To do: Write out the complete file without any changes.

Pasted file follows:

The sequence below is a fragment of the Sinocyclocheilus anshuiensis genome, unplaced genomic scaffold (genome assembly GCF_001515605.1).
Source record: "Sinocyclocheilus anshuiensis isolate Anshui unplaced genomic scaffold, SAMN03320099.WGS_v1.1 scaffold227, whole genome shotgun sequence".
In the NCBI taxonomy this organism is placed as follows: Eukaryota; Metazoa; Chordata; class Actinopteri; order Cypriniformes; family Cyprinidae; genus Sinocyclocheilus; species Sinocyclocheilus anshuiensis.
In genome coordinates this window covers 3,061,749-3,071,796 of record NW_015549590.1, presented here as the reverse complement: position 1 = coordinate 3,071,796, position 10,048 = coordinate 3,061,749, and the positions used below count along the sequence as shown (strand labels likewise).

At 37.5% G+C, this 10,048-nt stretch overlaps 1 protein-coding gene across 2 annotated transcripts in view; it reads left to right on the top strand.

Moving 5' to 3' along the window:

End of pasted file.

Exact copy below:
The sequence below is a fragment of the Sinocyclocheilus anshuiensis genome, unplaced genomic scaffold (genome assembly GCF_001515605.1).
Source record: "Sinocyclocheilus anshuiensis isolate Anshui unplaced genomic scaffold, SAMN03320099.WGS_v1.1 scaffold227, whole genome shotgun sequence".
In the NCBI taxonomy this organism is placed as follows: Eukaryota; Metazoa; Chordata; class Actinopteri; order Cypriniformes; family Cyprinidae; genus Sinocyclocheilus; species Sinocyclocheilus anshuiensis.
In genome coordinates this window covers 3,061,749-3,071,796 of record NW_015549590.1, presented here as the reverse complement: position 1 = coordinate 3,071,796, position 10,048 = coordinate 3,061,749, and the positions used below count along the sequence as shown (strand labels likewise).

At 37.5% G+C, this 10,048-nt stretch overlaps 1 protein-coding gene across 2 annotated transcripts in view; it reads left to right on the top strand.

Moving 5' to 3' along the window: